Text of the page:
The sea is unbelievably aqua green - the stuff beach dreams are made of. Hidden, uncrowded beaches are easy to find and accessible, even if you aren't staying on the beach. Many hotels and restaurants offer beach access if you stay and have a lunch, dinner, or a few drinks. Also, ask locals in town for the best hidden beaches and you're guaranteed to get some good suggestions.
2. Cool-Blue Cenotes
Cenotes (sen-O-tays) are simply collapsed underground limestone caves and very common throughout the Yucatan peninsula. For divers and snorkelers, cenotes are one of the Yucatan's biggest attractions. Some of the best cenotes near Tulum are easy to get to. Some are smaller than others, but they can be spectacular, almost other-worldly, and definitely worth checking out.
Cenotes are common geological formations in low latitude regions, particularly islands. Central Florida, for example, has a similar underground system of caves - some of them collapsed - formed from fresh water springs running throughout its limestone shelf. But only the Yucatan has such an abundance of cenotes near Tulum.
Cenote snorkeling is very popular in Tulum. Rent a car and travel inland and you'll find several cenotes in quiet, remote places, so they can be enjoyed almost in private. The water is typically crystal clear and refreshing to swim in, making for great photo ops. And of course, diving cenotes is unparalleled, and is the main dive attraction in the Yucatan (check with local PADI shops for required certification).
Gran Cenote is perhaps the most famous of all the cenotes around Tulum - it’s also the most expensive at $25 to get in. But it’s got on-site restrooms, lockers available, and beautiful photo ops. It’s located 5km from Tulum Village & 7km from Tulum Ruins.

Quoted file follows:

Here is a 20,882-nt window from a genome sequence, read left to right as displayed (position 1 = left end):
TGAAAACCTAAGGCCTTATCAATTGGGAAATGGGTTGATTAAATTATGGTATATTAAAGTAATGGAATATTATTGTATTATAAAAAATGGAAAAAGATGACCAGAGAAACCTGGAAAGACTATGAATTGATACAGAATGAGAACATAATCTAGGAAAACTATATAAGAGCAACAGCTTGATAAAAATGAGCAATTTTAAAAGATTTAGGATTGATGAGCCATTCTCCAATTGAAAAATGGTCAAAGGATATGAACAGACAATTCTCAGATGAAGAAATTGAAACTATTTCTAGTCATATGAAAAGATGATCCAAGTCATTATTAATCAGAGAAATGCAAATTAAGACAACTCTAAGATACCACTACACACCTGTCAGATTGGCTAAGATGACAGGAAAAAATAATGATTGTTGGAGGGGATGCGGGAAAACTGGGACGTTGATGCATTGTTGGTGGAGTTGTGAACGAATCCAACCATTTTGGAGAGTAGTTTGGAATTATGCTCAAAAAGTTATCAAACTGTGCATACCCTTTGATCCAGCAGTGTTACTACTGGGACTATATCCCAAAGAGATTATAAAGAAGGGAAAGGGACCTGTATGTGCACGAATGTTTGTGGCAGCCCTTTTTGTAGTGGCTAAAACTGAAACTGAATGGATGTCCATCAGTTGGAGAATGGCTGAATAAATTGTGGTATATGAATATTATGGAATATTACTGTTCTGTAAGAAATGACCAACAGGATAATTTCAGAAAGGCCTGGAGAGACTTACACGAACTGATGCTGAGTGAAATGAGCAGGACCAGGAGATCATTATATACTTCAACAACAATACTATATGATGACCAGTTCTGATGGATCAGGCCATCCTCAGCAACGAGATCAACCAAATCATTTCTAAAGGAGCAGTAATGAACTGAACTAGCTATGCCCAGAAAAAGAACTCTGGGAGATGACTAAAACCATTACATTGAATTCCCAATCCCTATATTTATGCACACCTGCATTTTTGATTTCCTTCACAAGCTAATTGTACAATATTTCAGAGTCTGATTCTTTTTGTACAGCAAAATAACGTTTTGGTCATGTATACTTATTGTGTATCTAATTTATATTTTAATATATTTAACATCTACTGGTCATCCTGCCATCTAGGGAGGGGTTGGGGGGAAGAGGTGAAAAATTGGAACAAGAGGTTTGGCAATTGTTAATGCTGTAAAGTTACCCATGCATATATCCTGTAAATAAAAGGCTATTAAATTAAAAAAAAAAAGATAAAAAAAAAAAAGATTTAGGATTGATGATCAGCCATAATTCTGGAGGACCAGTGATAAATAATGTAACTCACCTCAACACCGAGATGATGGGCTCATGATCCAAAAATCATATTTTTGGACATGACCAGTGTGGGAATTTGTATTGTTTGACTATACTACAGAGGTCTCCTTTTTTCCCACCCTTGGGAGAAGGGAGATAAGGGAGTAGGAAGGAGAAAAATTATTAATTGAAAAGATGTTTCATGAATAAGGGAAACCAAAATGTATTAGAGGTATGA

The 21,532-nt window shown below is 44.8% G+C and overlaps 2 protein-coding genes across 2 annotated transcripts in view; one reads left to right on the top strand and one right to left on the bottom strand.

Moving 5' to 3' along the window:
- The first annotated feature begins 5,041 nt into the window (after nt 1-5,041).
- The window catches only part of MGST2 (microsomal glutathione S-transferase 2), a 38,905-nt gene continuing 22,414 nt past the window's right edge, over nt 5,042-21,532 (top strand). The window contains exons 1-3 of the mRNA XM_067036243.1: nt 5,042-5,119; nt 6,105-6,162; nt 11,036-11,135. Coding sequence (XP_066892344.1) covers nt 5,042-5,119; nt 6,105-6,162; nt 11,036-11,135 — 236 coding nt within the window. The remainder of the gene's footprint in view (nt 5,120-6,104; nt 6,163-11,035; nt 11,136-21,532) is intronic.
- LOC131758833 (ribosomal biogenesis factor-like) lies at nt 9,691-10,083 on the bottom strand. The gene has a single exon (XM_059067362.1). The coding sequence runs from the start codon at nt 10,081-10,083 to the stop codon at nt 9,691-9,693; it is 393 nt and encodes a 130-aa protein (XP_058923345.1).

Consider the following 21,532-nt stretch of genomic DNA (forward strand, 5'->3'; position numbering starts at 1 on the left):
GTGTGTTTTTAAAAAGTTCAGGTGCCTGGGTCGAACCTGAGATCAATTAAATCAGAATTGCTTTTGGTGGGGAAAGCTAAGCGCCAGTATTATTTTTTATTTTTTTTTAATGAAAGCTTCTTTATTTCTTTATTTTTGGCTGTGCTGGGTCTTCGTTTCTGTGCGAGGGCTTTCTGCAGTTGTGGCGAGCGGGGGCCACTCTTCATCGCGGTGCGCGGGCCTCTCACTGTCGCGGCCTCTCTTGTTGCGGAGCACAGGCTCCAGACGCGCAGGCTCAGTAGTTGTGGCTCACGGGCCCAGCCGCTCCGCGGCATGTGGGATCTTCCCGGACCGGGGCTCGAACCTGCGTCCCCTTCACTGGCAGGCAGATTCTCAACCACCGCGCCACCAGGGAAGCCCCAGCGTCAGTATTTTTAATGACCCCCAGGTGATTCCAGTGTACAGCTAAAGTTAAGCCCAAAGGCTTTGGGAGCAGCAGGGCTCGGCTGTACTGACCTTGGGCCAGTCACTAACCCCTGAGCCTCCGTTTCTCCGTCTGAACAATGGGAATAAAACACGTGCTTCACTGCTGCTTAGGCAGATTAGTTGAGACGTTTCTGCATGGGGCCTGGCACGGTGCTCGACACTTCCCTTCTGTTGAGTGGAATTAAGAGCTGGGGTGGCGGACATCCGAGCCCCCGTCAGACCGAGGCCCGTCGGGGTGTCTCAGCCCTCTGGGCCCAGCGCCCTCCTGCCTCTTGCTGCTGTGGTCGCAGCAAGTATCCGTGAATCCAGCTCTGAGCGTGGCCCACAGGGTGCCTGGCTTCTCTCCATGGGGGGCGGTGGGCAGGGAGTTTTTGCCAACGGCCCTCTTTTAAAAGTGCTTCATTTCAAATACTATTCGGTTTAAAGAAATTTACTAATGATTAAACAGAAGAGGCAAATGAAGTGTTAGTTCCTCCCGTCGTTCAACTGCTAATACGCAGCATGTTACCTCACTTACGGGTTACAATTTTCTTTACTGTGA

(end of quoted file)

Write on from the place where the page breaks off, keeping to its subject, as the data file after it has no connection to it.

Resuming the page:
3. Visit Sian Ka'an Biosphere Preserve
Sian Kaan Biosphere Preserve, a UNESCO World Heritage site, is a massive biosphere reserve in the coastal lowlands south of Tulum. The remote nature and sheer size of the preserve - over 5,200 square kilometers - makes it nearly impossible to tour on your own. Part of the reserve is on land and part is in the Caribbean Sea, including a section of coral reef.
Five species of cats are found in the reserve, including the jaguar and puma, as well as the tapir and a wide range of bird species and turtles. The reserve also includes some 23 known archaeological sites of the Mayan civilization.
A great way to not only see Sian Ka'an but experience it is to literally immerse yourself in it with a popular tour in the Preserve called the Muyil Float Tour. This guided boat tour takes you through mangroves and over the turquoise waters of the Chunyaxche freshwater lagoon, through miles of channels cut by hand and used for trade by the ancient Maya. The channels run through marshes between the fresh water inland and the sea.